The Doha Historical Dictionary of Arabic

In 2013 the Arabic Center for Research and Politics Studies lunched an ambitious ongoing program to build an Arabic Historical Dictionary.

This is the first Arabic dictionary that traces the origin and the etymology of the Arabic words in a historical context. It looks for the most available sources that spam from inscriptions that goes back to 400 AD, pre-Islamic poetry to early, classical, and modern Arabic texts. Moreover, the dictionary traces the changing of the word’s meanings throu time, giving chronological historical examples in context. Each entry is a memoir of the word that reflects the history and the current account of the Arabic language in general.

To access the dictionary one will need to register with an email address, activate the account and start using it immediately. Every entry will give the root of the word, its part of speech, the source (in historical order as we mentioned), the name of the person in the source, the historical usage of the word, its etymology, and the meanings.

Let us look at one entry as an example: the root قتل qtl will return this result: Screenshot 2019-02-01 at 20.58.33.pngAs you can see, there is 10 inscriptions (نقوش) in the top left, and 44 dictionary entries. The earliest trace of this root is not determined exactly (between 1BC and 2AD). The earliest script is written in the Ṣafawiyya’s Northern Arabic language, and the script was found in Syria’s steps. Reading further I learned, from ʿAmr b. Rabīʿa’s poetry, that if the women taqattalat تَقَتَّلَتِ it means that she is dressing up and being flirty; while al-Muqtatal المُقتَتَل is the one who is killed by an excessive love.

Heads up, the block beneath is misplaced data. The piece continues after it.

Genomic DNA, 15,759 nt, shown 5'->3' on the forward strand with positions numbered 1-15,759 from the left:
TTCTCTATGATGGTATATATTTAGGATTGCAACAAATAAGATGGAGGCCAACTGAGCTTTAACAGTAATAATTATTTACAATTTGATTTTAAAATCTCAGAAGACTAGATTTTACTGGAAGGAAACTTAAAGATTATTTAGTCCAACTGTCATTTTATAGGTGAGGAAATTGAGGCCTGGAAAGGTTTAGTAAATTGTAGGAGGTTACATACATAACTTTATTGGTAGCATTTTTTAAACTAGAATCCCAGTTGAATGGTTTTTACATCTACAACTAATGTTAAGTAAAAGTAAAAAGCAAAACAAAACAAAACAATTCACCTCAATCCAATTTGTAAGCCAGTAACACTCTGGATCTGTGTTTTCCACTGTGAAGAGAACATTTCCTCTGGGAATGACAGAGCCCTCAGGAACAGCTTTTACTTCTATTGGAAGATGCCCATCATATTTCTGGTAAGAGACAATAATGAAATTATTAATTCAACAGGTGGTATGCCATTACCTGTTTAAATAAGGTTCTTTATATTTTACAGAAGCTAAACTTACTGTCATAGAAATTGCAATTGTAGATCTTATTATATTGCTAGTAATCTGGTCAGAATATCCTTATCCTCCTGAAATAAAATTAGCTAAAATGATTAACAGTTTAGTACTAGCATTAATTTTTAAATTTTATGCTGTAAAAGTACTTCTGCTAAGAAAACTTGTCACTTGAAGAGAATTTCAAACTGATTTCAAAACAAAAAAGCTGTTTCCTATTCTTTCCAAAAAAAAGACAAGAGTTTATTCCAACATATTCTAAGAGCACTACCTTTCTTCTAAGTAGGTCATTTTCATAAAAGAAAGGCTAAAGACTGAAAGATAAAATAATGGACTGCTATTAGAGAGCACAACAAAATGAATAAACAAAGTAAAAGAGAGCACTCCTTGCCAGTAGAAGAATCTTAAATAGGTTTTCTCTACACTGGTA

More than 300 Arabic scholars are still working on this project. Most of the fundings comes from Qatar’s prince Shaikh Tamīm b. Ḥamad Āl Thānī, and it is based in Dawḥā; this is why it is called Dawḥa’s dictionary. The main challenges that they face is the impossibility of claiming completeness, mainly because of the vast amount of Arabic texts. This is the first stage of the project; and according to the official website everyone is invited to help and collaborate.

My problem with the website was that I could not copy and paste from it. The other problem is that every entry gives the option to quote or comment, yet it dose not function yet.Screenshot 2019-02-01 at 21.16.14.png


3 thoughts on “The Doha Historical Dictionary of Arabic

  1. Regarding the copy-paste issue: Could a tool like help? It’s an extra step, of course, but may be worth a look. It helped me in other cases when copying and pasting from a website simply weren’t possible.

    1. do not work with this website, the easiest way is through inspector (see attached video 👇)

      I mean come on, its an online electronic dictionary that won’t let you copy and paste !! This is so uninviting 😒

  2. This is amazing! Since starting into Arabic and Quranic studies, I have been wanting to see material like this developed. It was even beginning to make me lament not having majored in linguistics and programming. Thank you for finding and publicizing this!

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